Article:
The Office of Student Leadership Development hosted its second annual LEADtalk event, in which six students from the LeaderShape program shared what leadership means to them.
LeaderShape is a national non-profit that partners with Lehigh to help students explore identity development and gain inclusive leadership skills.
The six LeaderShape veterans spoke through different mediums — PowerPoints, J. Cole lyrics and slam poetry — all sharing in the belief that leadership is about serving others.
The style and name of the event was inspired by TED Talks, giving the students an opportunity to present on a topic they are passionate about. For some of the speakers, this meant expanding upon different types of leadership.
Fortunate Tshirangwana, ‘18, a student from South Africa, spoke about relational leadership, which to her means breaking down the barriers between people and making a personal effort to develop more intimate relationships with the people around her.
Tshirangwana told the story of when she found out she was invited to speak at LEADtalk. She remembered feeling nervous that she wasn’t qualified to give anyone advice on how to be a leader.
“I come from a country where the definition of leadership is Nelson Mandela,” she said.
In deciding whether she felt worthy of telling others how to lead, all it took was one friend telling her she was qualified to give her the confidence to accept the invitation.
“I realized that I’m only here today because of the impact that other people have had on my life,” Tshirangwana said.
Bruke Mammo, ’17, started his presentation with a spoken word poem about issues of race in America, and he devoted the rest of his presentation to the concept of servant leadership.
“When it comes to servant leadership, you’re not leading because of what you want to do,” Mammo said. “It’s not about moving yourself forward, it’s about wanting to bring others up with you.”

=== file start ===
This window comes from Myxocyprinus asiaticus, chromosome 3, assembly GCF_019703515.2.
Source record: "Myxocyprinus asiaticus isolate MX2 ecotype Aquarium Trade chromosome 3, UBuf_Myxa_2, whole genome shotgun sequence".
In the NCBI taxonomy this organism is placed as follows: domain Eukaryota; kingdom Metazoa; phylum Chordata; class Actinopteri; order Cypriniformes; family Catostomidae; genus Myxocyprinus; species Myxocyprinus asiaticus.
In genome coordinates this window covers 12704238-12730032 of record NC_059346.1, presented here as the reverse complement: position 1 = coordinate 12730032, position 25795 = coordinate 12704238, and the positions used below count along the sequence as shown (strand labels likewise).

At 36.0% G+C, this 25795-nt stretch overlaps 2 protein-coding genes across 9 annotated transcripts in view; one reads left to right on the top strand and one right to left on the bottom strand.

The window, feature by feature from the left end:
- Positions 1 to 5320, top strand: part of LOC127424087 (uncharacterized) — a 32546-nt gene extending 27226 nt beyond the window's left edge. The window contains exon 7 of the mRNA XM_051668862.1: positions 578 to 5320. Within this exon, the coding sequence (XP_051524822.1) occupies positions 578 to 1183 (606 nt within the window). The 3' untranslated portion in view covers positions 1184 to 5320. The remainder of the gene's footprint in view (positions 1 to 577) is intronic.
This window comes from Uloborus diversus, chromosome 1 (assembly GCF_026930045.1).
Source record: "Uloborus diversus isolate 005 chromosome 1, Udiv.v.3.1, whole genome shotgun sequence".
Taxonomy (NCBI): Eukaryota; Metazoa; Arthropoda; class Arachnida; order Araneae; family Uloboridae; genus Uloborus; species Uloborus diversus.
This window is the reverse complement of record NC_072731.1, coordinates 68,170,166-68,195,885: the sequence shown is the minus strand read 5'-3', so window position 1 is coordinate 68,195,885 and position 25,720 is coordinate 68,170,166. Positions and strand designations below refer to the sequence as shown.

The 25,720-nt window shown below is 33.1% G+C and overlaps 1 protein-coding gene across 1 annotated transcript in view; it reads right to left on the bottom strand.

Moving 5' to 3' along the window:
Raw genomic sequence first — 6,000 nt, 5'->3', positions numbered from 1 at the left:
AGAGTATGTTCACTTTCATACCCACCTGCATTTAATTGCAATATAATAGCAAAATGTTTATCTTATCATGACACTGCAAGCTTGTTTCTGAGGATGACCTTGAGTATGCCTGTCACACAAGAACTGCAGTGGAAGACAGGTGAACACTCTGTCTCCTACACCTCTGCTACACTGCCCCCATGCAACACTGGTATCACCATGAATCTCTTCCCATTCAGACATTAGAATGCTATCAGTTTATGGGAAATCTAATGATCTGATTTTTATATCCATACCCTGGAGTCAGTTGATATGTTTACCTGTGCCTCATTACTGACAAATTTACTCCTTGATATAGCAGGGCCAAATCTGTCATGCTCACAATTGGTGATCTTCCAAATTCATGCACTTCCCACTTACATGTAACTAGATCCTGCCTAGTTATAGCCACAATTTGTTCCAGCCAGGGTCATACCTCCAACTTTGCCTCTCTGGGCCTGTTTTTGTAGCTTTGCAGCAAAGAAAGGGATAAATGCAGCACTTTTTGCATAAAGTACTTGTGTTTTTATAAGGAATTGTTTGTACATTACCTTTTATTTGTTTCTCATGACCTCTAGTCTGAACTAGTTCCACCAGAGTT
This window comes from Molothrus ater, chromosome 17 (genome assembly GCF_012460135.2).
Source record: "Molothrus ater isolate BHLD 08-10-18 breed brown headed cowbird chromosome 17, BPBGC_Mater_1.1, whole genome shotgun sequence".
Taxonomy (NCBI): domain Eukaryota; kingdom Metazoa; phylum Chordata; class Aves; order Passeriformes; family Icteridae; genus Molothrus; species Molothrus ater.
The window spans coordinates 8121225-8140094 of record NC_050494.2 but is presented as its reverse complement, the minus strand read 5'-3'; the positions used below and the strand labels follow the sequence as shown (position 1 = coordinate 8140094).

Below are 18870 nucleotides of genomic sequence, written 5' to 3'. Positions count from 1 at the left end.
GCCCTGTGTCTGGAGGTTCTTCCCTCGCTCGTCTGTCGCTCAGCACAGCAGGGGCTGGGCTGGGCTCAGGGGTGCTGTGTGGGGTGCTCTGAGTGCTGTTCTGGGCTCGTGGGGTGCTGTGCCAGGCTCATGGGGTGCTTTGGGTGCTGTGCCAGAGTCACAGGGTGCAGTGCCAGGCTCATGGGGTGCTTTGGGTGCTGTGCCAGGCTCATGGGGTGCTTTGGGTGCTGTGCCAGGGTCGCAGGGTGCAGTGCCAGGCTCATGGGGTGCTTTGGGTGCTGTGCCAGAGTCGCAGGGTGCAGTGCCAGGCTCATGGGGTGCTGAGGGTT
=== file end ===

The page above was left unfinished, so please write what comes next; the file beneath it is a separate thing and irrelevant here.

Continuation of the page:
Mammo talked about his own experiences in leadership roles, such as being an orientation leader and a Gryphon. Mammo told the crowd that nothing can be achieved alone, and he is optimistic about what can be achieved when people work together.
“If everybody took one step forward, we’d run out of steps to take,” Mammo said.
Other speakers based their presentation on identifying what traits can be found in a good leader.
This was the case with Jason Sadler, ’18, who presented on what he defined as the three aspects of a great leader: passion, wisdom and service. Sadler said taking these three steps is an easy way for Lehigh students to become the kind of leaders they want to be.
“Through my experience in LeaderShape, the one thing it really taught me was that anyone can be a leader,” Sadler said.
Mikayla Cleary-Hammarstedt, ‘18, also based her presentation on what makes a good leader. To her, good leadership is about confidence, practice and being inclusive.
Cleary-Hammarstedt emphasized that a good leader will take care of his or herself and that many followers do not necessarily make good leaders. The other two speakers spoke mostly from their own experiences, using their stories to teach good leadership.
Freddy Coleman, ’17, told his story of growing up somewhat ostracized for the color of his skin and the nationality of his parents, who are Ghanaian. He grew up quiet, and after the death of his cousin decided he would spend his life being normal and keeping his head down.
Since then, he’s discovered the power of his voice.
“When you speak up, there’s a change, there’s a catastrophic change,” he said.
Since then, Coleman has been in a number of leadership roles, including class president.
Danielle Sato, ‘19, presented the qualities of a good leader she believes she gained from her upbringing in Hawaii. Sato based her presentation around the multiple meanings of the Hawaiian word, “aloha.” She said that while the word is often used as “hello” or “goodbye,” it can also represent a deep love for the people around you.
LEADtalk was organized by on-site coordinators Brandon Ling, ’17, and Julia Patterson, ’17. Ling said they wanted the event to present as much diversity as possible and reach a broad audience.
“I think the event did a really great job at making sure everyone in the room leaves feeling like they are a leader,” Patterson said, “because I really do believe that everyone is a leader and has the ability to be a great leader.”